This is an unofficial snapshot of the ISO/IEC JTC1 SC22 WG21 Core Issues List revision 110b. See http://www.open-std.org/jtc1/sc22/wg21/ for the official list.
[Moved to DR at the April, 2013 meeting.]
Issue 899 added wording to the second bullet of 18.104.22.168 [over.match.copy] paragraph 1 permitting use of explicit conversion functions when calling a copy constructor in a direct-initialization context. Issue 1087 addressed the problem in the earlier resolution that the phrase “copy constructor” did not include move constructors and template constructors. However, the term “copy constructor” implicitly (and correctly) restricted the constructor parameter to be the constructor's class, i.e., the class of the object being directly initialized. The new phrasing, “a constructor that takes a reference to possibly cv-qualified T as its first argument,” incorrectly assumed that T referred to the type of the object being initialized; however, that is not the case, and a converting constructor from T to the type of the object being initialized is inadvertently permitted. The wording needs a further tweak to restore the intended context.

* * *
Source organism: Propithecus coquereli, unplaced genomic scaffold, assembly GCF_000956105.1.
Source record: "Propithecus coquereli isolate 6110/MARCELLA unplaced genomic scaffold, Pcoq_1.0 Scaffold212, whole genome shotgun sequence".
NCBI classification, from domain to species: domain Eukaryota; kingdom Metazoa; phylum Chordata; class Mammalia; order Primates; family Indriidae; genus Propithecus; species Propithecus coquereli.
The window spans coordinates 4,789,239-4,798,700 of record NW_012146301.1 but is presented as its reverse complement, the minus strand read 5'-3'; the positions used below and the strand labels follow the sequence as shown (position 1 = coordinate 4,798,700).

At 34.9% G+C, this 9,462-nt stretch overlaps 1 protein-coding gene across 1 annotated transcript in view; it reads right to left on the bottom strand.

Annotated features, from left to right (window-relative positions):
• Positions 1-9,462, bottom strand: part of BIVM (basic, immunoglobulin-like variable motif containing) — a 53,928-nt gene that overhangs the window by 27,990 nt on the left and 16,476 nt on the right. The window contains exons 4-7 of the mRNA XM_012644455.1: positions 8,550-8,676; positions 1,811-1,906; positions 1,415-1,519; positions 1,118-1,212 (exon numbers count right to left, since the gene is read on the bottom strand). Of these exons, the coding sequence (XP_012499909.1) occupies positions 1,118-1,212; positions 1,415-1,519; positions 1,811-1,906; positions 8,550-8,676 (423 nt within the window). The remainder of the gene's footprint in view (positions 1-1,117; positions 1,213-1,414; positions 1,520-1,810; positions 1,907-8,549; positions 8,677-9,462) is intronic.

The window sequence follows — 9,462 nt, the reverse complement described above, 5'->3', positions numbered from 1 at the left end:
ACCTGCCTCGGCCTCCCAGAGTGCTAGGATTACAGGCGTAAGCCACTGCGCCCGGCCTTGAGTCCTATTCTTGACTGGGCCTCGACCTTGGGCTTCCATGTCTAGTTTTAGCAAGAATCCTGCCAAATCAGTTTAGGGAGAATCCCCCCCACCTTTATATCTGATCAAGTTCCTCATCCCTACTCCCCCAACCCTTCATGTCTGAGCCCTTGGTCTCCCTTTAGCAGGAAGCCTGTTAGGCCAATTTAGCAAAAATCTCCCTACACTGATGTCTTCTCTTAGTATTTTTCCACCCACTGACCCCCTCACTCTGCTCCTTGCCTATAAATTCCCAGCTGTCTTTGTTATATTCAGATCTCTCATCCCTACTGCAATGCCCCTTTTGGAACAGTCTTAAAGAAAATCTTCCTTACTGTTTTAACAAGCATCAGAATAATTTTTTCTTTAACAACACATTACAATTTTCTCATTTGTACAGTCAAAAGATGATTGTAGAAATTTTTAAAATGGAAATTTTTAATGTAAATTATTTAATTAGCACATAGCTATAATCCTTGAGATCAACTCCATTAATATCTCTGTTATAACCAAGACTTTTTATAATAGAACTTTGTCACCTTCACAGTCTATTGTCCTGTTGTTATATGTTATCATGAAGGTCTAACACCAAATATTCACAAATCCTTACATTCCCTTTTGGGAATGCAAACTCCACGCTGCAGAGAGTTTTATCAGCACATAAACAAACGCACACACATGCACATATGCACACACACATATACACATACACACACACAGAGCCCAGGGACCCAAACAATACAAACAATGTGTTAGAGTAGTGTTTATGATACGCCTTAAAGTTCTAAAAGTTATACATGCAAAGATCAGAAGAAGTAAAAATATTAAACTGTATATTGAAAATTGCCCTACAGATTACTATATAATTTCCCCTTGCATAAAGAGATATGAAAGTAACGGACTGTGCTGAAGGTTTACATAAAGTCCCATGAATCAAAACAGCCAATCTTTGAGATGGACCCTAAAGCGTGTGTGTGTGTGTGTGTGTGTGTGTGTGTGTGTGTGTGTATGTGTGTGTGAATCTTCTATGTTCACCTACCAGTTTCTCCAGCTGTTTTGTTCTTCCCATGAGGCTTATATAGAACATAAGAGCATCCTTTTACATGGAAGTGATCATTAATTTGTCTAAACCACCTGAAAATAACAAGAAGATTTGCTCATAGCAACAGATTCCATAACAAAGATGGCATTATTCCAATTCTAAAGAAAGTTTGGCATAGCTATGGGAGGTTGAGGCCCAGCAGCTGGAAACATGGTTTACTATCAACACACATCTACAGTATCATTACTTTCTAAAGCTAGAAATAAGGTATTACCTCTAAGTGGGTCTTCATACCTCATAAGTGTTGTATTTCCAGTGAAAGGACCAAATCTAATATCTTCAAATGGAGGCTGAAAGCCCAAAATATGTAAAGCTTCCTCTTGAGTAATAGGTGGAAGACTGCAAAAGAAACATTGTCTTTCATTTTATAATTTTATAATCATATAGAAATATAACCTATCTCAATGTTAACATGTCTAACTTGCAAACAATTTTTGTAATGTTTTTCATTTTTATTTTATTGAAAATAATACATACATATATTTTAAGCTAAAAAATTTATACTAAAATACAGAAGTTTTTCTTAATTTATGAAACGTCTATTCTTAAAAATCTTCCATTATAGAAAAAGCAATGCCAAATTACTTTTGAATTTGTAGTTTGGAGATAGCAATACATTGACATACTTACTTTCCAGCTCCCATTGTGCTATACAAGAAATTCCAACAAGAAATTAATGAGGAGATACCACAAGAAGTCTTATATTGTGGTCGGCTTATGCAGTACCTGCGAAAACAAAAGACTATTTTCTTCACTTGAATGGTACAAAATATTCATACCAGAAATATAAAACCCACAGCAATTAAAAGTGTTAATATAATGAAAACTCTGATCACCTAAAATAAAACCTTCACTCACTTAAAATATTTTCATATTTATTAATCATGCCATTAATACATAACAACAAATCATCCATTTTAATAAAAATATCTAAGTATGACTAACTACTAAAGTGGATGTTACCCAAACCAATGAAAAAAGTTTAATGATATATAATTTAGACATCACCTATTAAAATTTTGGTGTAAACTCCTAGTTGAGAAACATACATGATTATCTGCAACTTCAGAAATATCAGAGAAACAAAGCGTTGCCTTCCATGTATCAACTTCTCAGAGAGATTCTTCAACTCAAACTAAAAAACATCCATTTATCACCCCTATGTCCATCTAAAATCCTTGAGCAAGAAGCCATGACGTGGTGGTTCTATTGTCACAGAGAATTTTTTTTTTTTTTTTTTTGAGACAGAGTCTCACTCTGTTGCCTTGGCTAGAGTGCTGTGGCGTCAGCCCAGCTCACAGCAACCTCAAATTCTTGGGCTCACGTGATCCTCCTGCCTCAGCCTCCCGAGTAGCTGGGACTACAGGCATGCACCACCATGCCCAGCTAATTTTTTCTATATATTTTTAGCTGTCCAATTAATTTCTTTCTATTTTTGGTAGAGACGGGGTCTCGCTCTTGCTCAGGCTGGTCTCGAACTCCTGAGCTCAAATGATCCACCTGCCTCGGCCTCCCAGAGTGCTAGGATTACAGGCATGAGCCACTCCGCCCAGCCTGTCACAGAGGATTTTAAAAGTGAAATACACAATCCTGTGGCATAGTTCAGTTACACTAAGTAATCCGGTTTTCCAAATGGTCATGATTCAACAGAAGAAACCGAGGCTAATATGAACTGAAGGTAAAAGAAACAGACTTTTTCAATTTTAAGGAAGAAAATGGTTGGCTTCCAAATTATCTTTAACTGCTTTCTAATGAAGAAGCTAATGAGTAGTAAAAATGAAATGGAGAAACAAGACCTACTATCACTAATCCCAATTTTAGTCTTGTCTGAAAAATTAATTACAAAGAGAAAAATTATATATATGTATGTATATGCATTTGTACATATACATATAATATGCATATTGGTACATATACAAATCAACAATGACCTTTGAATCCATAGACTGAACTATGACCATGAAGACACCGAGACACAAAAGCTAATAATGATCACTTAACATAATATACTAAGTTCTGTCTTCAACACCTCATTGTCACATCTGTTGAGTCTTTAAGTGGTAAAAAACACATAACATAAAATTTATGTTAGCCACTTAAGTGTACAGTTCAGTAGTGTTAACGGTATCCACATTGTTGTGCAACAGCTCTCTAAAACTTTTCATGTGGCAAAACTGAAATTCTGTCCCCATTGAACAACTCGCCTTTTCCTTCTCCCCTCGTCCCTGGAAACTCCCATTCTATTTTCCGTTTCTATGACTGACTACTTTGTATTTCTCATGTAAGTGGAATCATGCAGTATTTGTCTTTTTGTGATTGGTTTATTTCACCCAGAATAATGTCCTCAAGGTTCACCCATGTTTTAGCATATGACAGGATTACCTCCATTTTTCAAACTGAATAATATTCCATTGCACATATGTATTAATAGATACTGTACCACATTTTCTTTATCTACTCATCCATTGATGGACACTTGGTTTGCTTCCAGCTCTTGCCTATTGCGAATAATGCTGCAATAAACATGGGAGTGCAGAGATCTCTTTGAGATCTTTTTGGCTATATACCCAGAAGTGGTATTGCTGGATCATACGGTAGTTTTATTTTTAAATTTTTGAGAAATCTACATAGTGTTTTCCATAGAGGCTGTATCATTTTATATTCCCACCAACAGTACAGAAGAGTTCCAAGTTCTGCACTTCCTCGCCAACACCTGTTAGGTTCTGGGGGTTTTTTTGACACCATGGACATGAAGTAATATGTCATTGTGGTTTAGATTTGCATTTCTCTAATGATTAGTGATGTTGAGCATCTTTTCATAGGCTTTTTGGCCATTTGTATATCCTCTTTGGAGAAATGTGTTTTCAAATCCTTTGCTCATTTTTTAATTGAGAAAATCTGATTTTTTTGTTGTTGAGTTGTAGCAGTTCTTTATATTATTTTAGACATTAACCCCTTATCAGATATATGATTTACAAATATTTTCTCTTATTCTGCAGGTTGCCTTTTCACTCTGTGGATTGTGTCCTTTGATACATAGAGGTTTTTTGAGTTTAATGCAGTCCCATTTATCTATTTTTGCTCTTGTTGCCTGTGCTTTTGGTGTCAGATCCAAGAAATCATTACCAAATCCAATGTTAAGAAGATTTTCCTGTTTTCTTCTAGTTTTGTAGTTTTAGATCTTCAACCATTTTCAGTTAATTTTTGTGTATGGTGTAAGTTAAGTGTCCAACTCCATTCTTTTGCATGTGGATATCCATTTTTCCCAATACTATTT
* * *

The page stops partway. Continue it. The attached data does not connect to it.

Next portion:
Proposed resolution (October, 2012):
Change the second bullet of 22.214.171.124 [over.match.copy] paragraph 1 as follows:
...Assuming that “cv1 T” is the type of the object being initialized, with T a class type, the candidate functions are selected as follows:
The converting constructors (126.96.36.199 [class.conv.ctor]) of T are candidate functions.
When the type of the initializer expression is a class type “cv S”, the non-explicit conversion functions of S and its base classes are considered. When initializing a temporary to be bound to the first parameter of a constructor that takes a reference to possibly cv-qualified T as its first argument, called with a single argument in the context of direct-initialization , explicit conversion functions are also considered. Those that are not hidden within S and yield a type whose cv-unqualified version is the same type as T or is a derived class thereof are candidate functions. Conversion functions that return “reference to X” return lvalues or xvalues, depending on the type of reference, of type X and are therefore considered to yield X for this process of selecting candidate functions.